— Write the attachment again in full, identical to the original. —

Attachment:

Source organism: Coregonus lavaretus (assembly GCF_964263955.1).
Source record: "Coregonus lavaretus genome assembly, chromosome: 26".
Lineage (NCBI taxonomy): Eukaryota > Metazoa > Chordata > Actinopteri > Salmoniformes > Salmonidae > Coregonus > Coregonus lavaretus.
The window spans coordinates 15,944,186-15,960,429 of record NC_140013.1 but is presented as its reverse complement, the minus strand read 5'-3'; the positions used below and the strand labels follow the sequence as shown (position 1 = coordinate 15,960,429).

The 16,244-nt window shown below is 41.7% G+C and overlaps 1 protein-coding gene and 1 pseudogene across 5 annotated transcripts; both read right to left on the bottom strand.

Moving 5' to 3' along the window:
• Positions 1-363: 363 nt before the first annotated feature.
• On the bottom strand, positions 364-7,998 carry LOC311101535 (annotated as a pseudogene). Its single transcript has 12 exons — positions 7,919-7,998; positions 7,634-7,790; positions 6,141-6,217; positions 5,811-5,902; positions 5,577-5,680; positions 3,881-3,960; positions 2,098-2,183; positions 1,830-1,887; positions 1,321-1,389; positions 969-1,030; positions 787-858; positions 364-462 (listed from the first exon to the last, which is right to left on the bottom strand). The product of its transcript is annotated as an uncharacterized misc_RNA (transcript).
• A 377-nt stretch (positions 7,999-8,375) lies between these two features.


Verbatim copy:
Source organism: Coregonus lavaretus (assembly GCF_964263955.1).
Source record: "Coregonus lavaretus genome assembly, chromosome: 26".
Lineage (NCBI taxonomy): Eukaryota > Metazoa > Chordata > Actinopteri > Salmoniformes > Salmonidae > Coregonus > Coregonus lavaretus.
The window spans coordinates 15,944,186-15,960,429 of record NC_140013.1 but is presented as its reverse complement, the minus strand read 5'-3'; the positions used below and the strand labels follow the sequence as shown (position 1 = coordinate 15,960,429).

The 16,244-nt window shown below is 41.7% G+C and overlaps 1 protein-coding gene and 1 pseudogene across 5 annotated transcripts; both read right to left on the bottom strand.

Moving 5' to 3' along the window:
• Positions 1-363: 363 nt before the first annotated feature.
• On the bottom strand, positions 364-7,998 carry LOC311101535 (annotated as a pseudogene). Its single transcript has 12 exons — positions 7,919-7,998; positions 7,634-7,790; positions 6,141-6,217; positions 5,811-5,902; positions 5,577-5,680; positions 3,881-3,960; positions 2,098-2,183; positions 1,830-1,887; positions 1,321-1,389; positions 969-1,030; positions 787-858; positions 364-462 (listed from the first exon to the last, which is right to left on the bottom strand). The product of its transcript is annotated as an uncharacterized misc_RNA (transcript).
• A 377-nt stretch (positions 7,999-8,375) lies between these two features.